- a shackle for the hand; handcuff.
- Usually manacles. restraints; checks.
- to handcuff; fetter.
- to hamper; restrain: He was manacled by his inhibitions.
Origin of manacle
Examples from the Web for manacled
The three were presented to the press on Sunday morning blindfolded, manacled to chairs and showing signs of severe beatings.Reality Check in Ukraine
April 27, 2014
He was manacled and guarded as though he were a raving madman.The Fat and the Thin
I have already said my hands were manacled from the back; so also were Man Sing's.In the Forbidden Land
Arnold Henry Savage Landor
His hands were manacled, his legs also were loaded with chains.Alroy
When the President was manacled and at the mercy of the House they would be satisfied.Albert Gallatin
John Austin Stevens
True, he was soon too weak to lift his manacled hands in strife.Shadows of Shasta
- (usually plural) a shackle, handcuff, or fetter, used to secure the hands of a prisoner, convict, etc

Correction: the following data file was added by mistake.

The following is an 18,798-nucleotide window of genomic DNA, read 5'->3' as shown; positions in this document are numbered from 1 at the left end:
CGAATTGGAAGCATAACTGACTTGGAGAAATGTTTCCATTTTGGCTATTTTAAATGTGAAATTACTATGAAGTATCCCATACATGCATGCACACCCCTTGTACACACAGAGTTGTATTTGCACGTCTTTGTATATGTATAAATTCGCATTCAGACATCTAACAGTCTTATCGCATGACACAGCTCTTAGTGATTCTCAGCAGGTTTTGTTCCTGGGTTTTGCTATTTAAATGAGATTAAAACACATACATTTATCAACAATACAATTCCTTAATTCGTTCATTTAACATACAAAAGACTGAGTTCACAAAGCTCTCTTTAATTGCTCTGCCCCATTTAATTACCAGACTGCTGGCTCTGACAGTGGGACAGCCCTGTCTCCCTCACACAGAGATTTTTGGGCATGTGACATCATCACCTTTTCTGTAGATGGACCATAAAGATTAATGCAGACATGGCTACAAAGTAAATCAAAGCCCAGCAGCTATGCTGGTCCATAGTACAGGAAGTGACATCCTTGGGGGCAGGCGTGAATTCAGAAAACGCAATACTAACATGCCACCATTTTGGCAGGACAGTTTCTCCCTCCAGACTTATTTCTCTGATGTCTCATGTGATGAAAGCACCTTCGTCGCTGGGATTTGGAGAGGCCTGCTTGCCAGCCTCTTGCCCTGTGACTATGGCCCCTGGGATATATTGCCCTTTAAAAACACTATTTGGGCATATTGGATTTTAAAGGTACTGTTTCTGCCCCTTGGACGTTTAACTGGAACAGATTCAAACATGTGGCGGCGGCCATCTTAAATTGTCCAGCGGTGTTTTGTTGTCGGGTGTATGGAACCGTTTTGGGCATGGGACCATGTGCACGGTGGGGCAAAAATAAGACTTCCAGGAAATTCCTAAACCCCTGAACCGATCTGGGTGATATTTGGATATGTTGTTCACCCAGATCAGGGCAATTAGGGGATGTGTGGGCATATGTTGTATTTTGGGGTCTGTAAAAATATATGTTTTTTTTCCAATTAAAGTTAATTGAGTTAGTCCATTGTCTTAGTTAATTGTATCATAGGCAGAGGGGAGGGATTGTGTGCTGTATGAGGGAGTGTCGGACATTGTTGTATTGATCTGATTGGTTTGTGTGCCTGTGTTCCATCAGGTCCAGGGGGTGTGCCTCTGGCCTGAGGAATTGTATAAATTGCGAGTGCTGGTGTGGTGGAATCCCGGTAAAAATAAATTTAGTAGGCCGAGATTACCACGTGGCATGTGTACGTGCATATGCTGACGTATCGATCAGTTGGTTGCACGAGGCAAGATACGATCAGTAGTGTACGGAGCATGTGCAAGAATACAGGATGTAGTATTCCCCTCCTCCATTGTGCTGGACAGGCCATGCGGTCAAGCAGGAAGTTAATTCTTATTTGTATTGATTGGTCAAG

- to put manacles on
- to confine or constrain
Word Origin and History for manacled
c.1300, "to fetter with manacles," from manacle (n.). Related: Manacled; manacling.
mid-14c., "a fetter for the hand," from Old French manicle "manacles, handcuffs; bracelet; armor for the hands," from Latin manicula "handle," literally "little hand," diminutive of manicae "long sleeves of a tunic, gloves; armlets, gauntlets; handcuffs, manacles," from manus "hand" (see manual (adj.)). Related: Manacles.
In every cry of every man,
In every infant's cry of fear,
In every voice, in every ban,
The mind-forged manacles I hear
[Blake, "Songs of Experience"]